How To: Shooting the Great Butterfly Migration

Making the most of a couple million monarchs.

Butterflynet

Butterflynet

To Catch massive clusters, visit wintering sites such as Monarch Grove Sanctuary in Pacific Grove, CA, or El Rosario Sanctuary in Mexico’s state of Michoacan.Jodi Jacobson/StockPhoto.com

Each Fall, millions of North American monarch butterflies join in one of the most ambitious migrations in nature, flying from summer habitats to winter homes thousands of miles to the south. Those east of the Mississippi winter in Mexican highlands, while those west of it gather in either Mexico or along the central and southern coasts of California.

Migrating monarchs spend much of their time feeding in fields, gardens, and marshes. They will linger for hours, sometimes days. This is the perfect time to shoot close up.

Rather than chasing random flight patterns, stake out a nice blossom in good light, then let them come to you. Milkweed is their food of choice, but they like many flowers—goldenrod, zinnia and tithonia are other faves.

Shoot early in the day, when dew on butterflies’ wings slows flight, or use late low-angle sun to capture translucent colors.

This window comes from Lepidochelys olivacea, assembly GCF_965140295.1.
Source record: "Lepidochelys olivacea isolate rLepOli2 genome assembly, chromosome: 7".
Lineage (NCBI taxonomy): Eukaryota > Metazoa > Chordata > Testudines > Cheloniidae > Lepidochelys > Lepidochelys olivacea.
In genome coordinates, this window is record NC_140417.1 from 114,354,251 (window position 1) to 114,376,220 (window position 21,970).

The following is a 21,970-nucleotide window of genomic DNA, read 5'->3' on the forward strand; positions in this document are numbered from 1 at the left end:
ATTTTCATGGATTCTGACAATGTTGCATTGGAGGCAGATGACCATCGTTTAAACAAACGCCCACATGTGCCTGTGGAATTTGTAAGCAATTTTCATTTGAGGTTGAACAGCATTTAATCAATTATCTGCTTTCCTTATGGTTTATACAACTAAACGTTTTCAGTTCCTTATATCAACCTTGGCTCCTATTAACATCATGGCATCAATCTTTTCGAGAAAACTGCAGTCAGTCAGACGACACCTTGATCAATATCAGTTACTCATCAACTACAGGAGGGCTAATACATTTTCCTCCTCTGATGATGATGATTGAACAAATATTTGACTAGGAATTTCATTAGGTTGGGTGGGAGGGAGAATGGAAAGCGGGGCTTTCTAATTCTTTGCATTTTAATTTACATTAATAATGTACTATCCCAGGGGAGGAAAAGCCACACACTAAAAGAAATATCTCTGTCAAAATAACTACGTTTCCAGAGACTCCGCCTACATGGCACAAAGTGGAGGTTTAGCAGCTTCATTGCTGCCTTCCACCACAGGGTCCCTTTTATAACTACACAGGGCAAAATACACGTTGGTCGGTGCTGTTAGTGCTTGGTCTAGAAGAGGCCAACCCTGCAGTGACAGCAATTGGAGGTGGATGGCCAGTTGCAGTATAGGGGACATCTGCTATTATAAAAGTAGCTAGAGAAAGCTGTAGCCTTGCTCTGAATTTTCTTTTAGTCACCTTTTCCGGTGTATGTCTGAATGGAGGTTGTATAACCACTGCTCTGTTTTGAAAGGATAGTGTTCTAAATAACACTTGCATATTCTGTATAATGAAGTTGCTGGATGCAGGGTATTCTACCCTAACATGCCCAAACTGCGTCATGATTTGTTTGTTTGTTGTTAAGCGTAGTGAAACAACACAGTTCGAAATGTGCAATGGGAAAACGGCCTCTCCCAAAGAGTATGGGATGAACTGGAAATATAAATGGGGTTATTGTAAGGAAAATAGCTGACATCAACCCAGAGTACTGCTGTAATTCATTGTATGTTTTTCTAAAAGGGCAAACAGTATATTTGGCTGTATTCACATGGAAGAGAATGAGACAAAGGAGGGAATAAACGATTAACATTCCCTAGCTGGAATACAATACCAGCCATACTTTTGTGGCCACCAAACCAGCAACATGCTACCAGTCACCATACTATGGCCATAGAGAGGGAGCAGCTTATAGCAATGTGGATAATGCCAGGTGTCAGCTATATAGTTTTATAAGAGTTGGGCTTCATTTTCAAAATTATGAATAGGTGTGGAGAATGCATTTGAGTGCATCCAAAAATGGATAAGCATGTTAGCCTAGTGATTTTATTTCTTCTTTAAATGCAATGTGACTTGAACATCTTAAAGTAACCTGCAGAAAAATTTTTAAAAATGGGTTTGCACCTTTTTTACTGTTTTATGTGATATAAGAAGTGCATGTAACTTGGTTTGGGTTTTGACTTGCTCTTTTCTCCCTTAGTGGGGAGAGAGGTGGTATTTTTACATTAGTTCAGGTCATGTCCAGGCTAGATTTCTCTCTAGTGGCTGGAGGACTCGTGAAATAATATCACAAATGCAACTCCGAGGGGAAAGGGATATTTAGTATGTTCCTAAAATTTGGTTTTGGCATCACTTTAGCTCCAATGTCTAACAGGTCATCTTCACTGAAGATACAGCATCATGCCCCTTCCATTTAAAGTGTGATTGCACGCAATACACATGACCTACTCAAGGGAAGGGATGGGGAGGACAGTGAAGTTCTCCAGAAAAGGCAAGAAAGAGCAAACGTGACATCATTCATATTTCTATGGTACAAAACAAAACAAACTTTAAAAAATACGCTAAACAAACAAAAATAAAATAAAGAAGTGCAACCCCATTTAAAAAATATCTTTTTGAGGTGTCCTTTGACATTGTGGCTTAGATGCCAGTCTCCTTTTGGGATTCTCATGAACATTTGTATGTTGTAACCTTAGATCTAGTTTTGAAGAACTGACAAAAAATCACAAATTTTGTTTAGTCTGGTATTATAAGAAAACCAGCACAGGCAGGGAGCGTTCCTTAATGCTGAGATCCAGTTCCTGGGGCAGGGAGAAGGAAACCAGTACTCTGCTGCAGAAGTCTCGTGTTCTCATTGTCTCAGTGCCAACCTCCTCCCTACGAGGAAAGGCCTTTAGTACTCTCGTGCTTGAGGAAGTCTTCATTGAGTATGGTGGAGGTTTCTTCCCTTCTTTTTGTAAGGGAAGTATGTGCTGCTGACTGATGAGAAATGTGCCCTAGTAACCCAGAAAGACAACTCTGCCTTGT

Monarchs are skittish, so remain still and keep a distance of a foot or more. A macro lens with focal length of 105mm (equivalent) or longer will provide an unobtrusive shooting distance. For impact, fill the frame and use a wide aperture (f/5.6 or larger) to defocus the background.

Vary your angles. From the side you’ll get a profile when wings are up, but if you shoot from above you can get both wings down flat, warming in sunlight. Timing is more important than shutter speed—time shots between wing beats to avoid blurred motion and awkward wing positions.

Not enough images? In spring the monarchs reverse their migratory route and head north once again.

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